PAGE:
Own stock, stock options, or bonds from the following ineligible company(ies): AbbVie Inc. (former)

Editor/Nurse Planner

  • Leigh A. Schmidt, MSN, RN, CMSRN, CNE, CHCP

    Associate Director, Accreditation and Compliance
    Medscape, LLC

    Disclosures

    Disclosure: Leigh A. Schmidt, MSN, RN, CMSRN, CNE, CHCP, has disclosed no relevant financial relationships.

CME/CE Reviewers

  • Esther Nyarko, PharmD

    Director, Accreditation and Compliance
    Medscape, LLC

    Disclosures

    Disclosure: Esther Nyarko, PharmD, has disclosed no relevant financial relationships.

  • Yaisanet Oyola, MD

    Associate Director, Accreditation and Compliance, Medscape, LLC

    Disclosures

    Disclosure: Yaisanet Oyola, MD, has disclosed no relevant financial relationships.


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This activity was planned by and for the healthcare team, and learners will receive 0.25 Interprofessional Continuing Education (IPCE) credit for learning and change.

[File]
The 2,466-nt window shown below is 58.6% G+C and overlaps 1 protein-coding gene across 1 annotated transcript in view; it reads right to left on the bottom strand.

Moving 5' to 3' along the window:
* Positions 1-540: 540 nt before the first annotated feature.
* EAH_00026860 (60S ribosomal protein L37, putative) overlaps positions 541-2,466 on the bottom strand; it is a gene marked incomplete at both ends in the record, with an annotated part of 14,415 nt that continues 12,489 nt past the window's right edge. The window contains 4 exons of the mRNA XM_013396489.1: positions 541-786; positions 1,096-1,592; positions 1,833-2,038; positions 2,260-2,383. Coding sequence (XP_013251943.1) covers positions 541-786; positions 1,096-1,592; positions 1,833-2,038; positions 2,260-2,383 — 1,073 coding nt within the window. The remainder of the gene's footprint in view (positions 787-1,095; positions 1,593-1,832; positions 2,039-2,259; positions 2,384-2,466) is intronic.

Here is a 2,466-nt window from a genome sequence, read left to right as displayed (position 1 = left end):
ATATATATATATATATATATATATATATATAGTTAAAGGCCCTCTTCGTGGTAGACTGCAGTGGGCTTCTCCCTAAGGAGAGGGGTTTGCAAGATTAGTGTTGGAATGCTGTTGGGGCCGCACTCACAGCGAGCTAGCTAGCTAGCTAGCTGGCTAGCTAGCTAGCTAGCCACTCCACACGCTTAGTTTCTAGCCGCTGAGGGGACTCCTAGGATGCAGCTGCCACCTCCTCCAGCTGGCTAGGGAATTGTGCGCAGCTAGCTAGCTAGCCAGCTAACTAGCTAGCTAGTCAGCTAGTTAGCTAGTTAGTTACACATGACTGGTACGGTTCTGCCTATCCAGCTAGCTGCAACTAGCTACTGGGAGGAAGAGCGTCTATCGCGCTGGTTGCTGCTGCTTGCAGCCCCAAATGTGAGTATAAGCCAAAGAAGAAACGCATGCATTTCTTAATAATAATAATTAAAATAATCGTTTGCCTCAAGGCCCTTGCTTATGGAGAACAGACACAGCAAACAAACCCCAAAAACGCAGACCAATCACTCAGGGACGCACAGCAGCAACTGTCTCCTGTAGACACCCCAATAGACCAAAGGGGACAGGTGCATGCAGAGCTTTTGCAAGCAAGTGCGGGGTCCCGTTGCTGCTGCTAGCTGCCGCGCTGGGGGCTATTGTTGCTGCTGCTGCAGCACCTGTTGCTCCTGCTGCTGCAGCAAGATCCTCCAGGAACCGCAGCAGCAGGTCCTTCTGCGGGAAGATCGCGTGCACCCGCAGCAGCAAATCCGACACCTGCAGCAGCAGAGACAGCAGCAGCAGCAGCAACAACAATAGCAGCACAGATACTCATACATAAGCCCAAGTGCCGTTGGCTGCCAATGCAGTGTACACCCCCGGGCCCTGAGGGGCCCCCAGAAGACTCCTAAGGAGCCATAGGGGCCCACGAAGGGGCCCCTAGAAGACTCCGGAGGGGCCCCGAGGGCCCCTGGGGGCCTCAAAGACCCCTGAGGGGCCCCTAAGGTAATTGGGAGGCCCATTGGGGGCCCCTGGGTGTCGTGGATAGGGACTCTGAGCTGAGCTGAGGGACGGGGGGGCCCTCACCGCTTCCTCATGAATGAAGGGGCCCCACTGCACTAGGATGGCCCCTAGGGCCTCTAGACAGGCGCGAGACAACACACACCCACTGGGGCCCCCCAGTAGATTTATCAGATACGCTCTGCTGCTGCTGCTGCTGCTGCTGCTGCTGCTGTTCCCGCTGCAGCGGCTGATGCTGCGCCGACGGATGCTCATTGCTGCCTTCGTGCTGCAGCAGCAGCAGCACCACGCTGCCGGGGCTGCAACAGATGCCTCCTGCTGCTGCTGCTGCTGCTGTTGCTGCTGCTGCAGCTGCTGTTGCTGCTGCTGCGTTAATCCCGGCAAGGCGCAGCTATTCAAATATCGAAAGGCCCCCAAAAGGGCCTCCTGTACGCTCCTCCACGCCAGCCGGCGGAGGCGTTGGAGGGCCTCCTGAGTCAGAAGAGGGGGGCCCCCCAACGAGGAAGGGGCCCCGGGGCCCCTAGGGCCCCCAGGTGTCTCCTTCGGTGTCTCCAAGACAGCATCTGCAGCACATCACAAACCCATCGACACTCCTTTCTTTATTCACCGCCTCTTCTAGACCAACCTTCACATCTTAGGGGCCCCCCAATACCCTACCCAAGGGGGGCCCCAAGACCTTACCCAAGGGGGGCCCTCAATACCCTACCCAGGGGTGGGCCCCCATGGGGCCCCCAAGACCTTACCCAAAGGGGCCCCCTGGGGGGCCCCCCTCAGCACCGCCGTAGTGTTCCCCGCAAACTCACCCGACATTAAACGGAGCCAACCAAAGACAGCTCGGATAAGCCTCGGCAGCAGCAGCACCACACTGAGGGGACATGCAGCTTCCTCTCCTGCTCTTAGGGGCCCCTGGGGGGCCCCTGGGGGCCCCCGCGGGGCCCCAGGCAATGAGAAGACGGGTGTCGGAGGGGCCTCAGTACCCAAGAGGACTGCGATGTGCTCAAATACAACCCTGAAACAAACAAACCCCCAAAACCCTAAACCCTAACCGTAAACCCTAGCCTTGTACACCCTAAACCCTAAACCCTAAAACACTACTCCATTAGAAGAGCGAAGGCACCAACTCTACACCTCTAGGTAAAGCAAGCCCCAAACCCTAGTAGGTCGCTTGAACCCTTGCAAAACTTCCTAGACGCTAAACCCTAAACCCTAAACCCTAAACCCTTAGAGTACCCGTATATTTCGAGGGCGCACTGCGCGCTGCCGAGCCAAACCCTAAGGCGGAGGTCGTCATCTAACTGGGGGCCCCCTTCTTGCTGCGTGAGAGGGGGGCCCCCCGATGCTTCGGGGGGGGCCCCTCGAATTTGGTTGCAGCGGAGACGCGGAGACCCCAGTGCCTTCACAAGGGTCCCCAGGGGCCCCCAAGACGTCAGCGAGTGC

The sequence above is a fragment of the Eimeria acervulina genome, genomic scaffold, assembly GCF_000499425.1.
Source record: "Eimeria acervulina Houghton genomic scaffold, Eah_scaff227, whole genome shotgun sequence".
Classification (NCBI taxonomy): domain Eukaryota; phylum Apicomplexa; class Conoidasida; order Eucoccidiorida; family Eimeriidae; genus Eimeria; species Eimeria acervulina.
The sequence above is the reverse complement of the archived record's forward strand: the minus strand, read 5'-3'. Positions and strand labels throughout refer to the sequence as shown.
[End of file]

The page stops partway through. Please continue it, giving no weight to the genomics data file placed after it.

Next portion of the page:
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  • Medscape, LLC designates this enduring material for a maximum of 0.25 AMA PRA Category 1 Credit(s)™ . Physicians should claim only the credit commensurate with the extent of their participation in the activity.

    Successful completion of this CME activity, which includes participation in the evaluation component, enables the participant to earn up to 0.25 MOC points in the American Board of Internal Medicine's (ABIM) Maintenance of Certification (MOC) program. Participants will earn MOC points equivalent to the amount of CME credits claimed for the activity. It is the CME activity provider's responsibility to submit participant completion information to ACCME for the purpose of granting ABIM MOC credit.